Why Your Educational Institution Needs a Crisis Communications Plan: Part 1 – Searchlight
Nobody likes emergencies, even worse emergencies in a school. Unfortunately, these emergencies are not announced in advance, hence the need to plan for them. The recent school shooting in the US left almost everyone in shock, but I think it’s safe to say that this week’s ‘incident’ at one of the elementary schools here at SVG was definitely unexpected and has left many people wondering if we are following in the footsteps of what is happening in the United States.
Like it or not, problems left unattended easily turn into crises. What if the “incident” becomes a crisis situation involving injured students or staff? We may not want to entertain these thoughts, but they can certainly come true. Unfortunately, if your school or college waits for a crisis to hit to start planning, you’re less likely to avert disaster. How well equipped is an educational institution to deal with a crisis on the spot? A crisis communication plan is a necessity for any school/college.
For clarity, crisis communication refers to the dissemination of information by an organization to deal with a crisis that affects customers and/or the organization’s reputation. Remember whether or not you manage your reputation, the reputation of the institution is seen by everyone who knows the school/college.
Therefore, it is in your interest to be transparent and have a say in the narrative. Here are some points to consider:
Post-crisis public relations strategy – The media frenzy that surrounds a crisis, especially that of children, is very “real”. We saw here at SVG that police released a statement to refute some claims made via social media. It is also a stressful time for staff, families and children. I was actually in the presence of an individual who had a family member going to school and I can tell you that the fear was also very ‘real’. You can reduce stress by taking advantage of WhatsApp, social media and search engine optimization (SEO) if you have a website. Yes, staff may be scared or you may be trying to manage the situation, but imagine how worried parents and the general public would be, especially if rumors are circulating; someone has to be responsible for communicating with the press and parents. Use social media during the crisis situation to make it clear that safety is a top priority – be timely and honest. Share updates publicly as soon as they are available and approved by the school. The same should be done across the different class WhatsApp groups.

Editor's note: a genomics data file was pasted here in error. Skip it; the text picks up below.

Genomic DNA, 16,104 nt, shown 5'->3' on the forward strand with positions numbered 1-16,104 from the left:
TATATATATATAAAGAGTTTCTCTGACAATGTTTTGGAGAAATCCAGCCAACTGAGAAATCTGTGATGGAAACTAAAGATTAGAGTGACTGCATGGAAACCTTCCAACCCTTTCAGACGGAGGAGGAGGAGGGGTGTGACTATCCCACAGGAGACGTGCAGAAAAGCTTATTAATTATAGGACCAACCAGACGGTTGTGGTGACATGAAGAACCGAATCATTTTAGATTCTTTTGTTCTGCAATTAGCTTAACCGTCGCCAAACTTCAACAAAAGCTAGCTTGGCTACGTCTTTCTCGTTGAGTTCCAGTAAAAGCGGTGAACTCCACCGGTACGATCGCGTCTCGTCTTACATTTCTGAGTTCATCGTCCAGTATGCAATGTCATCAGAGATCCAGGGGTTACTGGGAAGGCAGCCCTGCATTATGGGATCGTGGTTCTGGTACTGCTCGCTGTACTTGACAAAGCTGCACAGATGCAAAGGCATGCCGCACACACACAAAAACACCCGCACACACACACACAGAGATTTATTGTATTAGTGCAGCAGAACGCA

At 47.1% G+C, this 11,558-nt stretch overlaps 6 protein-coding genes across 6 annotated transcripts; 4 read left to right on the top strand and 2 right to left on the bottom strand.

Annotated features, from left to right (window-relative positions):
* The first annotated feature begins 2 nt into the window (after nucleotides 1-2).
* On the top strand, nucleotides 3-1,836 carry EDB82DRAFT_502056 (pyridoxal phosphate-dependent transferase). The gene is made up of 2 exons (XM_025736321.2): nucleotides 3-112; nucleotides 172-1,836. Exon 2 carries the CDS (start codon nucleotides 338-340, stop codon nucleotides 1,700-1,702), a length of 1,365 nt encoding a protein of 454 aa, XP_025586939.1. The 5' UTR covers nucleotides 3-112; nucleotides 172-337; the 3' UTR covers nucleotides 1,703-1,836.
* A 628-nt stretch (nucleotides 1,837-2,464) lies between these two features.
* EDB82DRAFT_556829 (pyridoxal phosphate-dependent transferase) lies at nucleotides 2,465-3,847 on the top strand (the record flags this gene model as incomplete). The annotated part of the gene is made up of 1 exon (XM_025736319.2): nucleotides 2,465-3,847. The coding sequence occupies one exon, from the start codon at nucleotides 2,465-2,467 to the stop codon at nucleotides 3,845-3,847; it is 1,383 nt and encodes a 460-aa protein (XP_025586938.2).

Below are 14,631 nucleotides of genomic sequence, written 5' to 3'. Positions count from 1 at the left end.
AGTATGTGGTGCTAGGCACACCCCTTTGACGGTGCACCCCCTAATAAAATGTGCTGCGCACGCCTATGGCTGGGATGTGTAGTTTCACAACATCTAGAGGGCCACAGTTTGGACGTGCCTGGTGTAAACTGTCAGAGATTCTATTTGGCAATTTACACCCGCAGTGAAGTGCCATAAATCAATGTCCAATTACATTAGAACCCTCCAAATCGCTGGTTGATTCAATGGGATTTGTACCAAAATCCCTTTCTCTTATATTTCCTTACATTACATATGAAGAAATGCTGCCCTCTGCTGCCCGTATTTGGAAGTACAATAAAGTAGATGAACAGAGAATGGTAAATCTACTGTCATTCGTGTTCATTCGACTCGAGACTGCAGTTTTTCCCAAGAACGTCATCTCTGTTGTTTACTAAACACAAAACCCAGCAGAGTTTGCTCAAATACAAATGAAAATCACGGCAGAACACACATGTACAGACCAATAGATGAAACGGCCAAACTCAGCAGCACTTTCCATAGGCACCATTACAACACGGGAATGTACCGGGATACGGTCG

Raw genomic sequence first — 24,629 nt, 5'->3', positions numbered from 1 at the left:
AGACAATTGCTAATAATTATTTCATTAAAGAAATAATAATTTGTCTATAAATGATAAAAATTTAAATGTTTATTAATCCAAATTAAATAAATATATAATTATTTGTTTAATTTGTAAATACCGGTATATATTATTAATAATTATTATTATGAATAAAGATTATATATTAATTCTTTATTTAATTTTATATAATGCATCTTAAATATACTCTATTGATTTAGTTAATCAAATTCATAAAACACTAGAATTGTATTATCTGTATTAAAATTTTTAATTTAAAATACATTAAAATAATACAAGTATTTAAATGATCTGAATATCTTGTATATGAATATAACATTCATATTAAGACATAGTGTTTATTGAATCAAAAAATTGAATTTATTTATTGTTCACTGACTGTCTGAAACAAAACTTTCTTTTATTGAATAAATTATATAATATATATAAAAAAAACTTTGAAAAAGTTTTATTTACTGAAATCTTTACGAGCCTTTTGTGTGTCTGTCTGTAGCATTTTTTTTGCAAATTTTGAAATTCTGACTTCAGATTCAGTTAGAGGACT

The last thing you want is to be portrayed as the school that was slow to act, so beat any bad media coverage with your school’s coverage at the top of the Google results pages.
You don’t want news published by your school to be third or fourth on the results page while news is displayed prominently at the top of the first page.
What’s the worst that can happen? – You never know, so you need to be as proactive as possible, including determining who should be on the crisis team (you need people who can think things through, understand confidentiality, and deal well with stress) and , more importantly, to develop a written crisis. plan that identifies, among other things, the most likely crisis scenarios, the team members and their contact details, the school spokesperson and the means of communication.
A crisis is coming, what’s next? The crisis team, the facts, who needs to know what and when, your messaging plan and how you will communicate are all key areas you need to have covered.
Candice Sealey is the founder and lead consultant of Ignite! a comprehensive marketing and public relations consulting service that helps companies/brands stand out and communicate the right message to the right people at the right time through strategy, marketing, media and design solutions. She is also a freelance content writer, copywriter, voiceover and media personality. Follow us on FB & IG @igniteresults Phone: 784-432-2223. E-mail: [email protected]